No matter the Brexit outcome, Linlithgow will forever be linked to Europe.
In July 1989, a special charter was signed in the town’s Rose Garden, twinning Linlithgow with Guyancourt in France.
And this Eater, those ties first forged 30 years ago will again be celebrated.
Some 70 visitors from Guyancourt, and four from its other twin town, Pegnitz in Germany, will celebrate three decades of friendship.
Among those joining the celebrations is the town’s first ever association chairman Ian Donaldson.
He is hosting two of the German visitors and is very much looking forward to the anniversary visit.
Sadly, though, there may be one guest who they can’t coax back.
Ian said: “In 1989, the first French visitors came to Linlithgow while the Queen was also visiting.
“She stopped and spoke to some of the French children, which made quite a splash in the French newspapers.
“I don’t think the Queen will be coming this year but we’re looking forward to a great weekend, nonetheless.
“No matter what happens with Brexit, our links with Guyancourt will continue.
“Far too many friendships have been forged over the years to allow Brexit to get in the way of that!”
A packed programme has been lined up for the visitors this Easter weekend.
There will be a welcome reception in the Rose Club on Friday, April 19, after which visitors will join their hosts for an evening meal in their new temporary ‘homes’.
Saturday, April 20, will include a visit to the Battle of Bannockburn visitor centre and a performance of the Auld Alliance by Quern at Linlithgow Palace.
Ian said: “The performance will be in French and the mayor of Guyancourt, Marie-Christine Letarnec, will be joining the group for a one-off performance, serving as narrator.
“Quern has been involved in our twinning for many years but this is certain to be a unique event!”
Later that night, hosts and guests will celebrate the 30th anniversary with a dinner and ceilidh at the Beancross restaurant.
Ian said: “Provost Tom Kerr will be leading the Scottish delegation while Marie will lead the French.
“We’re certain it will be a fantastic celebration.”
On Sunday, April 21, host families will entertain their French guests before an evening of entertainment at the Masonic Hall.
Following a whirlwind weekend, the visitors will leave to return home on the morning of Monday, April 22.
Ian said: “It’s always been a short, concentrated visit and everyone is usually pretty tired by the end of it.
“But some of our hosts have been friends with our visitors all those years so it’s a great chance to catch up.”
While some things have changed for the better, visitors now fly rather than taking a coach, the ethos of the twinning association has never changed.
Ian explained: “The cornerstone of our twinning has always been that visitors are hosted in local homes.
“You don’t truly get to know each other or find out what it’s like to live in a country if you stay in a hotel.
“So from the very start, visitors have been hosted in local homes.
“There were language barriers at first but we all muddled through.
“And the number of friendships that have developed between hosts and visitors is incredible.”
Almost all of the 74-strong delegation this Easter have already been accommodated.
However, there are two parties who still need to find a host family.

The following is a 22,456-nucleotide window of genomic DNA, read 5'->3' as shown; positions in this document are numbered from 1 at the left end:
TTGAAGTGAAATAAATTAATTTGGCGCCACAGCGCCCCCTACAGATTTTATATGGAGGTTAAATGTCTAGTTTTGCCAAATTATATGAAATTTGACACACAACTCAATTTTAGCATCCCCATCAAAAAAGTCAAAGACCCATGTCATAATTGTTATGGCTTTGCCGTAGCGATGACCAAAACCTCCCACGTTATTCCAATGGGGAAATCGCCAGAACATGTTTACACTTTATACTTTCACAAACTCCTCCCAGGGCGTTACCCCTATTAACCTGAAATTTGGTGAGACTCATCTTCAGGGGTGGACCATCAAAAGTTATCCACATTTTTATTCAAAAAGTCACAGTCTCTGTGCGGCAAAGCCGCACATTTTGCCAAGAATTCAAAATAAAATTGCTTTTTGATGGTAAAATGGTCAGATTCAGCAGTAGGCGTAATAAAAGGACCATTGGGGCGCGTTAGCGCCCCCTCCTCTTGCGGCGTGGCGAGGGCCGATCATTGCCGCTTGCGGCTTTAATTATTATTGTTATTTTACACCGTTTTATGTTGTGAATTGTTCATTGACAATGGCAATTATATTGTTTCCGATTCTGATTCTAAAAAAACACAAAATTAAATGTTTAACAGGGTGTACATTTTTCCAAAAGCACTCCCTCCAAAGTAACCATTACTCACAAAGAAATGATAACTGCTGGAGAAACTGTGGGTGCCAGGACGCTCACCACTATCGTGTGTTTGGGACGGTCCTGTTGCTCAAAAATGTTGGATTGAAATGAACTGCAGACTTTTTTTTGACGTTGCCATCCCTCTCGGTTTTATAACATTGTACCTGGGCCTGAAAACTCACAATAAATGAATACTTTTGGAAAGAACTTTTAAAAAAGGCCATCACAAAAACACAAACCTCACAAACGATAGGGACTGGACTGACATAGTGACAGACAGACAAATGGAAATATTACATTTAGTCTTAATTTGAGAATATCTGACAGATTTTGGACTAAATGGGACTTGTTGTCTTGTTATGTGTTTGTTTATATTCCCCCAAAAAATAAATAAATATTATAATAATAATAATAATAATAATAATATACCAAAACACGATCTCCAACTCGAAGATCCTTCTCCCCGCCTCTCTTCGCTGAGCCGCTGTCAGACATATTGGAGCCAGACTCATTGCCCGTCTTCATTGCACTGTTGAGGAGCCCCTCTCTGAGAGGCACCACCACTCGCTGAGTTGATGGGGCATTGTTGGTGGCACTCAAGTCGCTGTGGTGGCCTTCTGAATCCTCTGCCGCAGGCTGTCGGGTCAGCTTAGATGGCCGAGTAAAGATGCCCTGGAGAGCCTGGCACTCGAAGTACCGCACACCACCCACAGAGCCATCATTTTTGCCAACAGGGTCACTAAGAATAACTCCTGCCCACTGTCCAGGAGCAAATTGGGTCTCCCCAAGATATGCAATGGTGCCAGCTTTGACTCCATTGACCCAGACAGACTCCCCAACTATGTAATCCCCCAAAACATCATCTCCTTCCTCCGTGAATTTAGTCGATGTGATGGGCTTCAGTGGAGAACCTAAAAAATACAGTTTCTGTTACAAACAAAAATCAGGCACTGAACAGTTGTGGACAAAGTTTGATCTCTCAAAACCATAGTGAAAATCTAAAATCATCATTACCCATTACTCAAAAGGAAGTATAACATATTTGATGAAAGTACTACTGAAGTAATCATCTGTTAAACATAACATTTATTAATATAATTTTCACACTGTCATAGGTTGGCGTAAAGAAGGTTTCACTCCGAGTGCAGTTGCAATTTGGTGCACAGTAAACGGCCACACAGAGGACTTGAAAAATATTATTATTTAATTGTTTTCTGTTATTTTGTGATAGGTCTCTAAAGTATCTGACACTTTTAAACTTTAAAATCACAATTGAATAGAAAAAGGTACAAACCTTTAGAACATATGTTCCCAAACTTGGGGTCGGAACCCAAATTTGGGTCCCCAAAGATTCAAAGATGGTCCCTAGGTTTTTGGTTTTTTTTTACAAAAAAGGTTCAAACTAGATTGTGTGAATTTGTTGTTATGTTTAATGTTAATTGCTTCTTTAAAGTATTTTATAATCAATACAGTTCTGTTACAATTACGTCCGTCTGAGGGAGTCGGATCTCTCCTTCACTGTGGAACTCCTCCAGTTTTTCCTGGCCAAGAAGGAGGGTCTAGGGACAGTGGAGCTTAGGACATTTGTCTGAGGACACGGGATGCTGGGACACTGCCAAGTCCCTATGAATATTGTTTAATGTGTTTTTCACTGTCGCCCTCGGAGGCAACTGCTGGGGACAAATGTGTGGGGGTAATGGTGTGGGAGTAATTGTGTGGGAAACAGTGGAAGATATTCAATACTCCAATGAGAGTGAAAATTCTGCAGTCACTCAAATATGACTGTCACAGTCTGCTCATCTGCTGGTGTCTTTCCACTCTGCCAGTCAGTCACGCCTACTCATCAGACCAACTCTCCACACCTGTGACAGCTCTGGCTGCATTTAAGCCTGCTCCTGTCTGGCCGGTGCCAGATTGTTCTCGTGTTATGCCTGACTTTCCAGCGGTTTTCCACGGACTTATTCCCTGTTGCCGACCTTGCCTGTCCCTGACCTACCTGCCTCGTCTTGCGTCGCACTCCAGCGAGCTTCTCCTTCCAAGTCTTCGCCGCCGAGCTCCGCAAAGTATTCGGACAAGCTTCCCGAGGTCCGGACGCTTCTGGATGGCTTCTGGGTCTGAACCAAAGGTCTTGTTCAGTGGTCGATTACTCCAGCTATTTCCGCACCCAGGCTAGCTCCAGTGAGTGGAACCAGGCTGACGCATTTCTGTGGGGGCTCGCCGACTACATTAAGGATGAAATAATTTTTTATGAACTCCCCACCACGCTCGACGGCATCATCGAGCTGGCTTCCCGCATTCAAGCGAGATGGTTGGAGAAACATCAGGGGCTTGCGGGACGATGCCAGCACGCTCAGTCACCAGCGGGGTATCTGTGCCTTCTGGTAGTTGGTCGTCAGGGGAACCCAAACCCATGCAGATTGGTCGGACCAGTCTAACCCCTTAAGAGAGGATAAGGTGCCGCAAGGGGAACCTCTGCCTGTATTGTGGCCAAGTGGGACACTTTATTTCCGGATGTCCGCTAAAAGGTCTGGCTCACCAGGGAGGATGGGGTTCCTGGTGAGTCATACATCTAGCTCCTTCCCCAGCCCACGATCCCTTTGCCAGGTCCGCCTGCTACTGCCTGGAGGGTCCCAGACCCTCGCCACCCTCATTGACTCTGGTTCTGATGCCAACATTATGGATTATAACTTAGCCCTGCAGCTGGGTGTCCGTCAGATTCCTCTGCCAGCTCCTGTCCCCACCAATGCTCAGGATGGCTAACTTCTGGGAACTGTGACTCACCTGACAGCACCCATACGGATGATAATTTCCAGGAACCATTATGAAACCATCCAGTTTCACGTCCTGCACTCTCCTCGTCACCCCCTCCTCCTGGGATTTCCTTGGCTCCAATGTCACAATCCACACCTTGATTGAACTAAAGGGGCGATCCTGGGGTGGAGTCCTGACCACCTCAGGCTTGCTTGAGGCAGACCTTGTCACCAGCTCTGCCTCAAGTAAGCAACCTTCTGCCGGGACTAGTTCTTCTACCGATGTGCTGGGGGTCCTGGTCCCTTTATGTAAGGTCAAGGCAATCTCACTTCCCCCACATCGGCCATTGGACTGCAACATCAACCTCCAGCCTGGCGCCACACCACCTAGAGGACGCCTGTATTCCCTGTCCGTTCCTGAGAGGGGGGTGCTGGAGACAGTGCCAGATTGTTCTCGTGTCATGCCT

There is a family of four with two boys, aged 15 and 12, and a single lady who enjoys dancing, cycling and visiting historical monuments.
Ian is now hoping readers will come forward to host the visitors.
He added: “We actually had a host for the single lady but, unfortunately, there was a bereavement in the family so the host was unable to accommodate her.
“We’re always looking for new families to join us so this would be an ideal opportunity.”
If you can help, contact the association via its website at linlithgowtwinning.wordpress.com.
* Linlithgow Rugby Club, which helped create the link with Guyancourt, visited the French town last week.
As well as watching the French national team beat Scotland 27-10 on Saturday, club members also held their own match.
Sadly, the result was the same – with Linlithgow Rugby Club losing to their Guyancourt counterparts!
Rugby helped secure our twin
During last year’s visit to Guyancourt, a formal invitation was extended to the town to visit Linlithgow in Easter 2019.
The visitors will celebrate 30 years since the twinning charter was signed in Linlithgow’s Rose Garden in July 1989 by the town’s first association chairman Ian Donaldson and his then French counterpart Roland Nadaus.
Ian was instrumental in forming the twinning association, following a Linlithgow Rugby Club trip to see the France v Scotland match in 1987.
While France won the match 28-22, the Scottish visitors came home with a far better result.
Ian explained: “We visited Guyancourt when we were there and I think the town’s twinning association thought it was a done deal!
“So when we came back, we decided we would either have to make it happen or kill the idea. Luckily, we were able to take it forward.”
A formal twinning request was made to Linlithgow Community Council so the association was formed at its behest, assisted by legendary local councillors Jimmy McGinley and Jim Clark.
Indeed, Jimmy McGinley made such an impression during the early years that, after his death in July 1997, the youth club in Guyancourt was named after him.
In 1988, a party from Linlithgow took the long bus ride to Guyancourt where the official twinning charter was signed by Ian.
The following year, a party from Guyancourt came to Linlithgow for the first time and a similar charter was signed here, in the town’s Rose Garden.
The 30th anniversary of that event will now be celebrated in the town this Easter.